The difference between our view and the classic view is partly explained by the fact that our model tests directly the contractile apparatus while experimental tests are "contaminated" by accessory compliances that slow down the phenomenon. We report small (0.04 - 0.784 nm) and very fast (40 - 131 μs) stretching of the half sarcomere. Stretching is mostly the result of the visco-elastic distortion of the lever arm plus the compliance of the thick and thin filaments. Stretching is not an all or none but a relatively continuous event. So it should not be surprising that the smaller the distortion the faster the event. Our experimental settings are presently unable to record extremely short stretches. This does not means that our model is wrong.
Many reports show that the ATPase rate depends on the load [3, 17–19]. No information however is available on the effect of the change of the mass-acceleration couple at constant load. Tentatively we assumed that, at constant load, muscle power output (i.e. the ATPase rate constant) and the steady rate of shortening do not change with the acceleration associated to the load. Nevertheless, owing to the very fine regulation of muscle contraction, we do not exclude that a change may occur. Perhaps the introduction of the acceleration of the load in the pre-steady could help unraveling some debated questions on muscle mechanism. It is clear however that to achieve this result the model should be confronted with experiments specifically addressed to those questions. It is sometime recognized, explicitly or implicitly, that, during acceleration, the load on the contracting muscle continuously changes because, as the mass accelerates, the force produced by the muscles changes due to force-velocity and length-tension effects. The changing muscle force in turn affects the acceleration of the load [20–22].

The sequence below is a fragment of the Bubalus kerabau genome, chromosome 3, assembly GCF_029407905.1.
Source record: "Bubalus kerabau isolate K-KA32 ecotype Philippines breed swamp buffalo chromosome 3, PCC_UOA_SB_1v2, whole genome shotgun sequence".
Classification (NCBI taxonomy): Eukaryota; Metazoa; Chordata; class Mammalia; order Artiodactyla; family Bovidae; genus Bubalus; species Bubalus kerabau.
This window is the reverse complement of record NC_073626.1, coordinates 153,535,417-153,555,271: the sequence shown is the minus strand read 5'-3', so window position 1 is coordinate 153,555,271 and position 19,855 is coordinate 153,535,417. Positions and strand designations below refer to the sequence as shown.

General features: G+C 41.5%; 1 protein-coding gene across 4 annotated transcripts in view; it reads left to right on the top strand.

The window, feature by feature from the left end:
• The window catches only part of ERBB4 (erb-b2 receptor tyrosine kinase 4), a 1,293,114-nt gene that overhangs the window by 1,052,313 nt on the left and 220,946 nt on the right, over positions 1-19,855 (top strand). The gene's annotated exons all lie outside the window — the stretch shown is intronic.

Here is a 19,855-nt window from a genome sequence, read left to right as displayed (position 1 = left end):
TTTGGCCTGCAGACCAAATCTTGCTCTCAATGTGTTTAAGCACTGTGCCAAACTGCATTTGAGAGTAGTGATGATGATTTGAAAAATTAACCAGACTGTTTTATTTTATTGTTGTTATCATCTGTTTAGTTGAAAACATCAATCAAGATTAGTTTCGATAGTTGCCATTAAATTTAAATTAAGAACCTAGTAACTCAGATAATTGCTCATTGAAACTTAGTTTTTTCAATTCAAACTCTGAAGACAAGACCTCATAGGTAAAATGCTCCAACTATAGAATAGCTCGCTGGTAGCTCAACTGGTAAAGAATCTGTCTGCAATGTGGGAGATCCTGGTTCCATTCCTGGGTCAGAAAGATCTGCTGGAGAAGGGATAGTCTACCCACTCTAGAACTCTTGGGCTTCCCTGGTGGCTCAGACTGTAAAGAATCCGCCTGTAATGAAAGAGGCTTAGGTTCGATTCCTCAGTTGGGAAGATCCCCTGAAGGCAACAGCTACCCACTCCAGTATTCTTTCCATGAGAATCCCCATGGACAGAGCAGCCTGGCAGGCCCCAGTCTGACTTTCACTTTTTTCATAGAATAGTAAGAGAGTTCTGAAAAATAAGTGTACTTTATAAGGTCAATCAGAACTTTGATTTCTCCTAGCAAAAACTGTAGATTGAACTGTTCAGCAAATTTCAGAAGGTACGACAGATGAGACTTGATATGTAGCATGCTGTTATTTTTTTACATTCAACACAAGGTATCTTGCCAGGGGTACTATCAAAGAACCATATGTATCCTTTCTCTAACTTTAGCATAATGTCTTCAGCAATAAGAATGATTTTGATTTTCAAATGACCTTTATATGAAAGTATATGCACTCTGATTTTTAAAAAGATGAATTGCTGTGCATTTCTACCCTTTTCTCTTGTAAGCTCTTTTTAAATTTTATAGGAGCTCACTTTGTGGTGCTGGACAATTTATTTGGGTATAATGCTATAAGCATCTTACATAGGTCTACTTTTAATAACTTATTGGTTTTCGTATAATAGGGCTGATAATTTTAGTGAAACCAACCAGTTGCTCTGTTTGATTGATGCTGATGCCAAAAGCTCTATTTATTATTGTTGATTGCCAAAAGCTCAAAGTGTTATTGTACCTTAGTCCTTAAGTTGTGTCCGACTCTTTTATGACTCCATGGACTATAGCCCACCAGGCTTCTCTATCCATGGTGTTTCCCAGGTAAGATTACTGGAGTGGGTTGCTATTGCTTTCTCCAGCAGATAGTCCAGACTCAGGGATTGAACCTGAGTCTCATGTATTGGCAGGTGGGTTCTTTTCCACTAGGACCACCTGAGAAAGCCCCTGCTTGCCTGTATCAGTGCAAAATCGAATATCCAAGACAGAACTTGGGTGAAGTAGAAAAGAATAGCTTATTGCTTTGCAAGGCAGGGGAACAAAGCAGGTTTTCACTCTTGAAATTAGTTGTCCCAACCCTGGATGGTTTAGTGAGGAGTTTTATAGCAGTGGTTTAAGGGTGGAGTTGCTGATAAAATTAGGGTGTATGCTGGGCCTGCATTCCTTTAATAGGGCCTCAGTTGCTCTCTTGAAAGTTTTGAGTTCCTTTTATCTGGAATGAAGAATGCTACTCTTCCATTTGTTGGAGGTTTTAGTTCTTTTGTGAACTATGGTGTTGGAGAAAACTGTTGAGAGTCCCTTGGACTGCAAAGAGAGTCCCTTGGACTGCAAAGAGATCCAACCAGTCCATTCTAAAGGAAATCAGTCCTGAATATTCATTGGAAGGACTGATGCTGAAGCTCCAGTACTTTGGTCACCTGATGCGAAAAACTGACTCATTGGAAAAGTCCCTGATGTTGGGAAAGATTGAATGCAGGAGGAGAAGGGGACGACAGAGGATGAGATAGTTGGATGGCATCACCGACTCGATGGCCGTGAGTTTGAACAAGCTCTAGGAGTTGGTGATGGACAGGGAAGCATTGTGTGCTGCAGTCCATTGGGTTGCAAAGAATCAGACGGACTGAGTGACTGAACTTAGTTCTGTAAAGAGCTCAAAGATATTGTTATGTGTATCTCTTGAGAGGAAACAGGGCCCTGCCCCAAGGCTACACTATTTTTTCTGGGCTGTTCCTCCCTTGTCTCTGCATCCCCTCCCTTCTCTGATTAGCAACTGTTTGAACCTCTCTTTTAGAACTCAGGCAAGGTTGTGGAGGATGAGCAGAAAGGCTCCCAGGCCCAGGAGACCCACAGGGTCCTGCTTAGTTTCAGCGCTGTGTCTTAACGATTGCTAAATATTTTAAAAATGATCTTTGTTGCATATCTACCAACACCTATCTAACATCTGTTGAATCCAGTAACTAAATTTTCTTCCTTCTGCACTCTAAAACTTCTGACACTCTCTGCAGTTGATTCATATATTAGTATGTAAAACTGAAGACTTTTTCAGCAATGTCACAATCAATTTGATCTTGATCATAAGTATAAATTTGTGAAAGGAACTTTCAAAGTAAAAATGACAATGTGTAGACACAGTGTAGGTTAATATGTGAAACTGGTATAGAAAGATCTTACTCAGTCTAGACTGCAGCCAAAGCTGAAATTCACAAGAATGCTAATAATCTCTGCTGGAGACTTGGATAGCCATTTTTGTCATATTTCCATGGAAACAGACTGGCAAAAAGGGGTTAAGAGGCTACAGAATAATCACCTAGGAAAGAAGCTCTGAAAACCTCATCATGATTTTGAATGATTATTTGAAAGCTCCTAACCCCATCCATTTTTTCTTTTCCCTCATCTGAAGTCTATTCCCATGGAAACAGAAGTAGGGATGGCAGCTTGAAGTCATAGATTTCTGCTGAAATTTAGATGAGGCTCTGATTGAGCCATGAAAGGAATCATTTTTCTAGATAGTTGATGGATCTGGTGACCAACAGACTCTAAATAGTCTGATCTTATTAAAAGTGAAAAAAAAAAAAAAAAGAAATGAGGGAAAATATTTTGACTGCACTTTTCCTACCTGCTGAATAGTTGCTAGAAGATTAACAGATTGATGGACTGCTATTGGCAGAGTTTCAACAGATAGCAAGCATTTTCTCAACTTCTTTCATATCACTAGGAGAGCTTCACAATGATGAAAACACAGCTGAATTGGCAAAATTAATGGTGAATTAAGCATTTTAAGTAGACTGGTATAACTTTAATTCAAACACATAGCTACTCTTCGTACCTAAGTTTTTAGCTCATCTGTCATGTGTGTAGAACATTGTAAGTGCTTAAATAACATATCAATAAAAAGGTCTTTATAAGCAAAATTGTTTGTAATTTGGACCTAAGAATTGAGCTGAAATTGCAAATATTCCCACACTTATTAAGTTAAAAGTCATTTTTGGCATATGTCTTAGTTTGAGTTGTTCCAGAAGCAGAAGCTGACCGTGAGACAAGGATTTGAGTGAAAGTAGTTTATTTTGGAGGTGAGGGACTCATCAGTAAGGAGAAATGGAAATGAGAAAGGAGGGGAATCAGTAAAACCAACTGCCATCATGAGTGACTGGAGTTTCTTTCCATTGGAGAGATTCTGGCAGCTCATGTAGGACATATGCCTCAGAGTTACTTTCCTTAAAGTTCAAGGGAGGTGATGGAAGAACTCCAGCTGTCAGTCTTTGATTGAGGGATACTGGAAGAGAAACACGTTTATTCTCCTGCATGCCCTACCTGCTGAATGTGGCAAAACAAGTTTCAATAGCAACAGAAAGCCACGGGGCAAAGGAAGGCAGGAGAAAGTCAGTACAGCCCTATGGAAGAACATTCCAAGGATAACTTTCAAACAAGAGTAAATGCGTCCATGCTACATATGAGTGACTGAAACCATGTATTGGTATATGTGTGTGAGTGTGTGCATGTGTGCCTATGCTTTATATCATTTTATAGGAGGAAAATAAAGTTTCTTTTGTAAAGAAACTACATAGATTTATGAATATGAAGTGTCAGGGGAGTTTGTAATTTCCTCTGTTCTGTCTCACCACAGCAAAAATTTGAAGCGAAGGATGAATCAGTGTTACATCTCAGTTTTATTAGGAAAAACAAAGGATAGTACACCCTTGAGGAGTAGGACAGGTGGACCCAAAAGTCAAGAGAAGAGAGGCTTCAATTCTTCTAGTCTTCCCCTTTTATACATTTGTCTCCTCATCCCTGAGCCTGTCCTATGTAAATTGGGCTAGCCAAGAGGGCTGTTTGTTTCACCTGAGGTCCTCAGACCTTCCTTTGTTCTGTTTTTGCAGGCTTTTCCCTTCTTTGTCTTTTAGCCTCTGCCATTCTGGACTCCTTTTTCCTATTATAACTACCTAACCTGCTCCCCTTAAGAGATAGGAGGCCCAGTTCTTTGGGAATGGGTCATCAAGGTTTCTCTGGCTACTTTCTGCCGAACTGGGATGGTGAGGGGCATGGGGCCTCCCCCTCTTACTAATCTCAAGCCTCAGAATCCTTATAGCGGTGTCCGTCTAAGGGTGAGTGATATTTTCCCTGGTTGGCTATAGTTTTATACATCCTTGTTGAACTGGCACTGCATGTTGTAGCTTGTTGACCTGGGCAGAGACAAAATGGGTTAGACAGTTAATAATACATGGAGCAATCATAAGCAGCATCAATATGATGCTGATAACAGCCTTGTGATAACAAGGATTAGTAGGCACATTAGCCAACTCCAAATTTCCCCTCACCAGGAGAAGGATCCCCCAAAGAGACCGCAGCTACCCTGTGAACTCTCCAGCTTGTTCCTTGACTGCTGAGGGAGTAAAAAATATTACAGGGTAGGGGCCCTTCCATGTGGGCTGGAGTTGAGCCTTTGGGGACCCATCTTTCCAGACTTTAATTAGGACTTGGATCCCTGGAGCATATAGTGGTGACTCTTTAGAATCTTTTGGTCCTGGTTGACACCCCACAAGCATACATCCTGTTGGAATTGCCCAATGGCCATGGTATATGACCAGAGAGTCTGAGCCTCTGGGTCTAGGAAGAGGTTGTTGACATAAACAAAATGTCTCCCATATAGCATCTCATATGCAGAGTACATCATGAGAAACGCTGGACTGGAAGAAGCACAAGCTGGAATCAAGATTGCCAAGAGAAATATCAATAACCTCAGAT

In general, however, in the studies on myofibril contraction very precise measurements of the force-length relationship are performed but no explicit mention of the value of the acceleration associated to the load is provided. Since the time length of the pre-steady state of the contraction is determined by the acceleration associated to the load we urge this parameter to be explicitly mentioned in the experiments.
In the studies on myofibril contraction very precise measurements of the force-length relationship are performed without mentioning the value of the acceleration associated to the load.
According to our model, with the decrease of this acceleration the time length of the pre-steady state of the contraction increases up to the millisecond thus allowing our predictions to be tested experimentally.
Furthermore both the initial F1 (the initial force needed to start the contraction) and the initial stiffness of the active myofibril decrease with the decrease of the acceleration of the load. Thus, at constant load, the decrease of the acceleration induces the decrease of the stiffness.
All these features strongly suggest that the value of the acceleration of the load should be mentioned in all the experiments on muscle contraction.
Appendix 1 - Abbreviations
acceleration of the load
free energy of hydrolisis of one molecule of ATP in muscle
energy left after the (i-1)th cycle
total energy available in the Ith cycle
force of the half sarcomere
- F2 :
force of the load
number of the cycles
- iVV :
increment of velocity in the time tAT
l = EATP/initial F1
l A space travelled in the absence of hindrance in the time between two power strokes
- lS :
l V space travelled in the presence of hindrance in the time between two power strokes
- 1/k (s-1) :
hindrance of the contractile system
- m1 :
mass of the mobile part of the half sarcomere
- m2 :
mass of the load
= 2000 number of the elementary units
tension per unit area
- P0 :
isometric tension per unit area
- r :
= 25 nm distance between the centers of two adjacent actin filaments
- sS :
- stv :
total space travelled in the presence of hindrnce
time between the power strokes
- tI :
time length of the cycles
- v :
velocity in the absence of hindrance
- vV :
velocity in the presence of hindrance
This work was supported by grants of the Ferrara University and of the Fondazione della Cassa di Risparmio di Ferrara.